Your Teenager Drinks Alcohol or Does Drugs: What to do?

The teen years are often characterized by rebellious and other behaviors often considered to be bad behaviors. Such behaviors are usually provoked by raging hormones, dating problems, the desire for independence and many other causes. Much of this is part of growing up but, at best, it can be stressful and challenging to parents.

Maia Szalavitz is a science writer at Time magazine who has written books and articles about dealing with troubled young people. She writes that

If you suspect that your teen is using drugs or drinking and that this may be behind her bad behavior, it’s always important to keep things in context: although since the “just say no” era we’ve heard that any drinking or other drug use at all is a sign of serious trouble, in fact, most teens will try marijuana and drinking before they graduate high school. So it’s one thing if your daughter stays out past curfew and comes home appearing drunk once or twice yet has high grades and a generally good attitude, but quite another if she stays out later and later each week and her grades are plummeting. If your teen appears to be drunk once every other month, it’s a far different situation from his coming home wasted every day, It’s also important to know that most of the time marijuana use and drinking by tens doesn’t signal addiction.

Research demonstrates that the vast majority of people who drank or took drugs as teenagers or young adults do not become alcoholics or addicts. Only a tiny minority will not mature out of alcohol or drug abuse.

Parents who over-react risk the danger of doing more harm than good. Going into unnecessary treatment can be very damaging to young people, as the following letter illustrates.

I was put in several different treatment centers during 1985-1986 at the age of 14. Although I drank alcohol only three times and used marijuana twice. My denial of further usage was a Catch-22 for me. It ensured my place in treatment, because the "professionals" were operating under the belief that if I denied using I must be an alcoholic.

After being discharged unsuccessfully from one center because I would not admit that I was an alcoholic, I was admitted to an in-patient facility to help break through my denial. An interesting sidebar to this is that my parents were in a twelve step based treatment center at the time, so they had complete support for forcing me to find recovery.

At the last treatment center I was told that I could not go home until I admitted that I was an alcoholic and agreed to go to AA meetings.

At the age of 14, unsure of my identity and place in the world, I began to believe that I was wrong, maybe I was an alcoholic. I began to think that maybe the reason I couldn't remember using was because of "blackouts." So I agreed to attend AA. This began a 12 year membership in AA, from the age of 14 to age 26.

My identity as an adolescent developed with the belief that I had the disease of alcoholism and was different from everyone else. I dared not question this because my parents were in recovery and I was encouraged to spend time only with recovering people. All through those years was a nagging doubt that I was not an alcoholic, but I had grown up believing that I was.

It was not until my mid twenties that I began to have the courage to question what had happened to me and probably countless other adolescents during the 80's. In AA asking questions is not tolerated so I began to "sneak" and do some research of my own about diagnostic criteria for alcohol abuse and dependence.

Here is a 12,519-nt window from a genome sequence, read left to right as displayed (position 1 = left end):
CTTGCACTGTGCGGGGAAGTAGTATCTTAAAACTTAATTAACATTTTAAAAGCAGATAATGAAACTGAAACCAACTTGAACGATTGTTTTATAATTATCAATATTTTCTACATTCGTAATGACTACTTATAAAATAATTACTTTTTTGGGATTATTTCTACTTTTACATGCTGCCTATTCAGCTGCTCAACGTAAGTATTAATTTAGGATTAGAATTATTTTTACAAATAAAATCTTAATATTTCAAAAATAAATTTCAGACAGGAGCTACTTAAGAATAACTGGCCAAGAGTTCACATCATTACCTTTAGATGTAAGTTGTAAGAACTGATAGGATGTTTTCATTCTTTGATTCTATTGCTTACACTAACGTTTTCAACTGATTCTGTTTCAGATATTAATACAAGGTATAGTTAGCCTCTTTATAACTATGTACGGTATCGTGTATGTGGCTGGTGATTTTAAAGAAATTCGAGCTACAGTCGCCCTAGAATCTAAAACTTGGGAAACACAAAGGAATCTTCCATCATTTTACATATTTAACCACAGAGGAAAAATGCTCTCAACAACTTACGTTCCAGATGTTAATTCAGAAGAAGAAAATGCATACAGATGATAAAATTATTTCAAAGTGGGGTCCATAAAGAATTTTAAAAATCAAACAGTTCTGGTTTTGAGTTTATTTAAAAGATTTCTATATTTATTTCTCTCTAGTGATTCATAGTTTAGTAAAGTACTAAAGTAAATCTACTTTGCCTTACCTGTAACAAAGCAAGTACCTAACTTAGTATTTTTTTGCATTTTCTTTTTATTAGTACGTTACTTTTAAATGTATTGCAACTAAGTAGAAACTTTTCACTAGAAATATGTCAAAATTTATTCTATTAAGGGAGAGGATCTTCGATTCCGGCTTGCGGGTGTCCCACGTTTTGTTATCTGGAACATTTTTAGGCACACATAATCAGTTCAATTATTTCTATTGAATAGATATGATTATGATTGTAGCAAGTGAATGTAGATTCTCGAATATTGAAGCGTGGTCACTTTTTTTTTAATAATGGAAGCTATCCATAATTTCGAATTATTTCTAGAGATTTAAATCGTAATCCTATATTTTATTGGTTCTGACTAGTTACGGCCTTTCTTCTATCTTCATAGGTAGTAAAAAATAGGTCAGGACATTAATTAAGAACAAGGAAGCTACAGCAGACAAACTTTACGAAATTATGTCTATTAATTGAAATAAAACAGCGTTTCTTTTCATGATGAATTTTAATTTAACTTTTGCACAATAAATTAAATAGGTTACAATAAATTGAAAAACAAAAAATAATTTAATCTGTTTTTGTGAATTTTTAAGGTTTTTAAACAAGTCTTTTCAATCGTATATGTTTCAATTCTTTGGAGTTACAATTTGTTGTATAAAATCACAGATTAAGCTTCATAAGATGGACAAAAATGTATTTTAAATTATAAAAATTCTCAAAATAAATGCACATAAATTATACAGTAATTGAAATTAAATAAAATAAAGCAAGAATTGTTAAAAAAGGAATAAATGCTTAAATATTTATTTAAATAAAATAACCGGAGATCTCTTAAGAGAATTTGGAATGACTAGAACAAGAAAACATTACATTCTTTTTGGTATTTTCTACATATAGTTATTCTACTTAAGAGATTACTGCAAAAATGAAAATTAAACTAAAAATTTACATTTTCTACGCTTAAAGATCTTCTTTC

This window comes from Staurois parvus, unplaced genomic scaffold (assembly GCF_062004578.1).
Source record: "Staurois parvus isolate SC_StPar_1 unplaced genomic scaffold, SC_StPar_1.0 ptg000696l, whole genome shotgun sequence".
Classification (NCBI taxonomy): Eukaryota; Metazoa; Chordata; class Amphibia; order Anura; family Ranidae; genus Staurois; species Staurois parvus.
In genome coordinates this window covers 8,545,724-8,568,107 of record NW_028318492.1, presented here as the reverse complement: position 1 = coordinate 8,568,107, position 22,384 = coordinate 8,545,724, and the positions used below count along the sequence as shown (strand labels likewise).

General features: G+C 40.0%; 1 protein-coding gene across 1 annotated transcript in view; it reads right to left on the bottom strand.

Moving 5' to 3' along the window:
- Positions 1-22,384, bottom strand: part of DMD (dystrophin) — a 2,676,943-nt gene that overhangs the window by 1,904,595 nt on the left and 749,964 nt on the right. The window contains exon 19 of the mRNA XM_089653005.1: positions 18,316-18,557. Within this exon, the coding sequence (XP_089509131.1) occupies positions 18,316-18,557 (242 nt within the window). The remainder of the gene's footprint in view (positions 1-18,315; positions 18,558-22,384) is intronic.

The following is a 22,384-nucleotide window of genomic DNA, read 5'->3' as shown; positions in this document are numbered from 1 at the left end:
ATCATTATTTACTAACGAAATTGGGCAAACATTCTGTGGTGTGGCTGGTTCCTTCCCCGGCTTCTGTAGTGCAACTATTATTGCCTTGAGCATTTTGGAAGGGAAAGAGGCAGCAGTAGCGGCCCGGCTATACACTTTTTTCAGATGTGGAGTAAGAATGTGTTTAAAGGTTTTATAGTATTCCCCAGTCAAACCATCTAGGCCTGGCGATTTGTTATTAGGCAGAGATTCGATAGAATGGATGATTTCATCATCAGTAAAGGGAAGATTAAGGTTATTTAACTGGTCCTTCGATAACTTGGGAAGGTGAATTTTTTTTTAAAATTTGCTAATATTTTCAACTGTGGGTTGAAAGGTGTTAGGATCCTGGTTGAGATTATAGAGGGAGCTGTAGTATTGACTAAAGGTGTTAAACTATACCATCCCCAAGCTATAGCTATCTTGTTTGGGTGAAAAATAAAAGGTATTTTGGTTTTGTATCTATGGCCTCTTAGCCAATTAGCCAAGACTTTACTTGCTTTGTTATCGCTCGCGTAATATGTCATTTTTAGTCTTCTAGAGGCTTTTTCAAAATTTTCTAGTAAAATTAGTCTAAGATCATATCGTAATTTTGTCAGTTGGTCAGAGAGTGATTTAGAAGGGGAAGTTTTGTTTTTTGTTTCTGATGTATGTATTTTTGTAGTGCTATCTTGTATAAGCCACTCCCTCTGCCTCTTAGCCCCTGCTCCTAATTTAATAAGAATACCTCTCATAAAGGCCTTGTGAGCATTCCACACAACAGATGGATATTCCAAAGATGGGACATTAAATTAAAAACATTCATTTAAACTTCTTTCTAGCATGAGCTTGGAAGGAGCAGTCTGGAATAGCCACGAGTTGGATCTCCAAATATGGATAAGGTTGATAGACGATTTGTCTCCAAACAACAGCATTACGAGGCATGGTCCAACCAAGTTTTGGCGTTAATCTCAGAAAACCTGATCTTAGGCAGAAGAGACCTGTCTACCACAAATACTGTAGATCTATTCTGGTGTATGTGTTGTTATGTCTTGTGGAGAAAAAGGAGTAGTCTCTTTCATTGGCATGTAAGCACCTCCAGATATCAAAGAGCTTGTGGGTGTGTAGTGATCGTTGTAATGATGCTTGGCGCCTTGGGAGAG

At this time I was working in a treatment center. I also received my degree in psychology. Upon researching the diagnostic criteria, I found that I met none of it. I began to do more research and left AA in the fall of '98.

It may be difficult but it’s absolutely essential to keep lines of communication open. If any actions are necessary, Szlavitz says that they should be the least intensive. And she urges that “When you consider taking an action aimed at changing teens’ behavior, always consider not only what will happen if they comply, but what will happen if they don’t and whether those consequences are more likely to hinder or help them in the long run.”

She explains that, for example,

an arrest for drug possession may mean the denial of future federal college financial aid: if you are considering having your child arrested to teach a lesson, you may well want to consider a lesson that is less likely to affect the youngster’s ability to attend college. Having a college education, of course, is linked to a lower risk of addiction and for relapse among those who do get addicted. Your goal of getting your child through college is one of the best ways to reduce the odds of long-term addiction --- even if it doesn’t reduce the immediate risk of drug use or abuse.

Anne M. Fletcher approached the question of how to help those who drink too much in a very logical way. She asked hundreds of people who had successfully dealt with their drinking problems how other people had helped them either moderate or eliminate their drinking.

The results are summarized in the following nine recommendations that are included in her book Sober for Good: New Solutions for Drinking Problems -- Advice from Those who Have Succeeded.

To learn more about each of these recommendations, see her chapter titled “You Can Help.”

One of the five major myths that Anne Fletcher dispels in the book is that there’s nothing that others can do to help a person with a drinking problem until that person is ready.
For more ideas, visit Harm Reduction Works for Alcohol Abuse and Alcoholism.

 

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